One of the world’s best-loved foods, pasta, comes in countless varieties around the globe.
From household favourites like spaghetti, penne and lasagne, to more unusual shapes like campanelle and radiatore, it seems like there’s a different, perfect pasta shape for every style of plate, sauce and mood. It makes sense then that pasta packaging is almost as diverse as the types of pasta themselves.
If you’re planning to launch your own pasta brand – or any food in fact – the design of your box or bag will have a huge impact on how your customer perceives your brand.
Whether you’re looking to sell modern macaroni, rustic ravioli or fabulous farfalle, here are six exceptional packaging designs to inspire your own artwork.
Image source: BP&O
Sticking to rustic colours, the Rummo pasta packaging looks like it’s come straight from the farm. The combination of print and script typefaces (in serif and sans serif) works beautifully to portray a rich heritage and the window into the product serves as the only picture that’s needed, aside from a few hand-drawn illustrations.
When it comes to premium pasta packaging, boxes are often chosen in place of bags, despite them being inexpensive and having plenty of benefits. Rummo demonstrates that choosing a bag doesn’t have to make your brand look cheap. Instead of squeezing your margins with boxed pasta, see if you can make a bag look just as sophisticated.
Good Hair Day: Playful
Image source: Scene360
“Good hair day pasta” design by Nikita Konkin
Getting consumers to do a double-take when they spot your product is hard enough. Making sure they feel connected to your brand in some way is a whole other challenge.
With that in mind, it’s easy to see how this award-winning series of pasta boxes has worked wonders for Good Hair Day’s brand. We’re not entirely sure we see the link between luscious locks and fresh fusilli, but there’s no arguing this brand has certainly succeeded in putting a face to their name in a fun, playful way.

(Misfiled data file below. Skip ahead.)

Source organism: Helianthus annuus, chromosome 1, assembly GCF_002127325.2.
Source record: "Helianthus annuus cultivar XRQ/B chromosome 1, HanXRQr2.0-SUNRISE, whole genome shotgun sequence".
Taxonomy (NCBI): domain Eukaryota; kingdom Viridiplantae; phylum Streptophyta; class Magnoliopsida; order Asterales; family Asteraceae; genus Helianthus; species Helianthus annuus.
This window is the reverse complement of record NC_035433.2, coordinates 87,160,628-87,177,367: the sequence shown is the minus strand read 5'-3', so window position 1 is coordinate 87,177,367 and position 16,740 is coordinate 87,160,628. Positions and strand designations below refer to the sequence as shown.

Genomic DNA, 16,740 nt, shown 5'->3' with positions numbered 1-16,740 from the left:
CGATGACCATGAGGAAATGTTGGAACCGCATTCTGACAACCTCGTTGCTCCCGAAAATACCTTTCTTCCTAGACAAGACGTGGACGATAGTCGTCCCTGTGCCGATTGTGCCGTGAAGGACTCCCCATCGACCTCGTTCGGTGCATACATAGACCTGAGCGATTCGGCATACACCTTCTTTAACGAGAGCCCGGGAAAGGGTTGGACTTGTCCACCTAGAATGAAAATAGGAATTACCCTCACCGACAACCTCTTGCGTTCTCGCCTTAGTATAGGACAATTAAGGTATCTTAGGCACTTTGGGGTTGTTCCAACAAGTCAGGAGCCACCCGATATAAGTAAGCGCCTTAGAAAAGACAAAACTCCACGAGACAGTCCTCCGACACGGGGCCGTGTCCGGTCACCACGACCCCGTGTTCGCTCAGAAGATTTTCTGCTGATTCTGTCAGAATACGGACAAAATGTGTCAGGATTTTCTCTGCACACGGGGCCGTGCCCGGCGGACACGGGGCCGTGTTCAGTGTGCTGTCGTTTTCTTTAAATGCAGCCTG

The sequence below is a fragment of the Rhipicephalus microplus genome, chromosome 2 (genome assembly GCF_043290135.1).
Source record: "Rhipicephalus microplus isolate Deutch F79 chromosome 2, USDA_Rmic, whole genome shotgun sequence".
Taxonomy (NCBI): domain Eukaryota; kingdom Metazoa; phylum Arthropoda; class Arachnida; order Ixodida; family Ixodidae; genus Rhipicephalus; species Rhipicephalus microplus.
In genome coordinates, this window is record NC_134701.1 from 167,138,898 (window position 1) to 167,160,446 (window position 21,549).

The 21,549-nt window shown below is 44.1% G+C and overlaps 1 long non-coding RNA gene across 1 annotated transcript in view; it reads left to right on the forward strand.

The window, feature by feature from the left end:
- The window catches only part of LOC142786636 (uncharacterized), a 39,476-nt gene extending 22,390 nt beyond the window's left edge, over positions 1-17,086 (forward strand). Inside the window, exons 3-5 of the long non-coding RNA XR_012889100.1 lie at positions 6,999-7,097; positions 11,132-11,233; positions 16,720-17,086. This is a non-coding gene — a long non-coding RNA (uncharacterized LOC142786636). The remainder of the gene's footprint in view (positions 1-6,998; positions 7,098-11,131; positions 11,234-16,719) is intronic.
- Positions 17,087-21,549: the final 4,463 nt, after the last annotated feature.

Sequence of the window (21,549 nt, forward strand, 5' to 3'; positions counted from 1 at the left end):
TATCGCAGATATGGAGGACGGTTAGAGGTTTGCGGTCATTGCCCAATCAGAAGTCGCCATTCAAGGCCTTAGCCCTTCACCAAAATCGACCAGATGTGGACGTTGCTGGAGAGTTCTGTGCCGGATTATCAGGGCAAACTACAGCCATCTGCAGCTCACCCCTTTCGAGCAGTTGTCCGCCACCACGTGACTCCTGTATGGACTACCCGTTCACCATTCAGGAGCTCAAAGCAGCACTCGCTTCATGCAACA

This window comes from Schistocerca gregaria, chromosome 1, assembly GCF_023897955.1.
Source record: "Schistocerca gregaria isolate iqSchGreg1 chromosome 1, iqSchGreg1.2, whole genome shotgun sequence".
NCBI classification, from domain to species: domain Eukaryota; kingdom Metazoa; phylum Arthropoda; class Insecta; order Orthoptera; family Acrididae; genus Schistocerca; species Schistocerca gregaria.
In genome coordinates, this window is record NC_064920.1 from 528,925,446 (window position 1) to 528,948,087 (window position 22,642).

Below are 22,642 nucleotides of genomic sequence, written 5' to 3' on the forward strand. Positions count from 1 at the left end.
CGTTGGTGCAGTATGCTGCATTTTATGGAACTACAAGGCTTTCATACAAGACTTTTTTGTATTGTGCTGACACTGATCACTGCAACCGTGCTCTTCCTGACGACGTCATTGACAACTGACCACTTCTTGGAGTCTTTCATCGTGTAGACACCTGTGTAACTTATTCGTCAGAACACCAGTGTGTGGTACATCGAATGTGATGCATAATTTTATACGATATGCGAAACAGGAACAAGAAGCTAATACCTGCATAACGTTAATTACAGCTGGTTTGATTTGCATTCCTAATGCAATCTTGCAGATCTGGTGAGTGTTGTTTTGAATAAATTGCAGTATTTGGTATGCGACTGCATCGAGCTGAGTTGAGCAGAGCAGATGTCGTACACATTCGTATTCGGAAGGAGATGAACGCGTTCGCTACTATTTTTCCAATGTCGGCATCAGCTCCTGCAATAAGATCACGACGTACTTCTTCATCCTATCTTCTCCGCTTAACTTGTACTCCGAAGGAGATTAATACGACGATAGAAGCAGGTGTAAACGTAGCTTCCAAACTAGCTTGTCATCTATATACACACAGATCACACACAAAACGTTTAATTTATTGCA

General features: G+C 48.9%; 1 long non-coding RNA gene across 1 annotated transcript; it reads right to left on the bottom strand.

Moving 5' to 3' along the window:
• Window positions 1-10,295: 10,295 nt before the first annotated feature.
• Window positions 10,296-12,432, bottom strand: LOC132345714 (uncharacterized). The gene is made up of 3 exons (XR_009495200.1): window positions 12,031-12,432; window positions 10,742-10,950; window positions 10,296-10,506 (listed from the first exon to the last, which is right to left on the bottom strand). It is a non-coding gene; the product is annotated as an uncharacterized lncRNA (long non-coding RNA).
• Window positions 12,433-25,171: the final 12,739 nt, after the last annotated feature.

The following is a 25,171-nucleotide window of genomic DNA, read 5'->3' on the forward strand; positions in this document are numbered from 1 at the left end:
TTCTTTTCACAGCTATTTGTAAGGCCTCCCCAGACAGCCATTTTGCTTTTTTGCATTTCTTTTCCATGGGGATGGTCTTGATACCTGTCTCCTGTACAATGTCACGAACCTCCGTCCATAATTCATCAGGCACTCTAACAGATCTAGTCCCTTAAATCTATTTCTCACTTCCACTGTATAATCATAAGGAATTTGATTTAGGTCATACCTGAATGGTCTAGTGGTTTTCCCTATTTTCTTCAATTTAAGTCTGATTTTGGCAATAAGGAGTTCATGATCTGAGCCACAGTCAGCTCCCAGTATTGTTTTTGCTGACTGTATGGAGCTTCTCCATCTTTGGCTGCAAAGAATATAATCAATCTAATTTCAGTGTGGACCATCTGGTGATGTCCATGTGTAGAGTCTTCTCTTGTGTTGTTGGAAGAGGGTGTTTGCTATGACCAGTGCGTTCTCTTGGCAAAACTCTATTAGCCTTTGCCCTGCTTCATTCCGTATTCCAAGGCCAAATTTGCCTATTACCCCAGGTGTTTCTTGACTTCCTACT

Is there a way you can incorporate your brand name, logo or the shape of the pasta into the design of your bags? Windows, seals and cut-outs are ideal for creating an innovative design.
Sapore di Nonna: Trend-led
Image source: Packaging of the World
Although this design by Breno Cardoso was only ever a concept, it plays wonderfully on the current consumer trend of easy cooking.
With recipe boxes like Hello Fresh and Gousto on the rise, it makes sense that selling your pasta in a set with the necessary herbs and spices to transform it into a complete meal would appeal to a certain customer segment.
Not only does this Sapore di Nonna package taps into the “convenience” market, its rolling-pin shape keeps it feeling traditional and not too millennial-focused. What could you do to make your packaging more convenient for your consumer?
Image source: Pinterest
Understated, premium and Japanese-inspired design by Mayday.
Specialists in importing authentic foods from around the world, Clearspring is already established in the premium foods market. This beautiful packaging continues the company’s minimal, Japanese-inspired aesthetic with the shape of the pasta leading the box design in its print and cut-outs.
Three simple windows allow the customer to peek through the luxurious navy-blue exterior, but it’s the ridged elements that really make the surface stand out, echoing the feel of the pasta within.
When picking your packaging, don’t just appeal to the eyes. How does it feel when you pick it up, or sound when you run your fingers along it? What message will that convey to your customers?
Claire McCulloch: Whimsical
Image source: Retail Design Blog
Another design that is sadly just a concept is this design by Claire McCulloch. In this simple but effective idea, the width of the pasta has been used to create a brushstroke across the front of the packet, in a way that evokes the nostalgia of handwriting practice.
The whimsical “doodle” effect injects the brand with some fun, while the fact that it’s printed on actual paper adds an environmentally-conscious edge.
Illustrations and hand-drawn typefaces are an excellent way of making your brand quirky and unique, while biodegradable packaging will give you extra credit.
Neal Fletcher: Practical
Image source: Lovely Package
One final concept to consider: portioned packaging. Knowing the correct measurements of spaghetti for one or two people (versus using half the packet by mistake) is tricky, but this packaging design by Neal Fletcher seeks to address the issue.
The benefit to this is twofold – firstly, reducing the accidental waste that occurs by too much pasta being put into the pan, but also to help consumers understand how much they are eating (and limiting overeating).
Is there a way in which you can design your packaging to help your customers use it?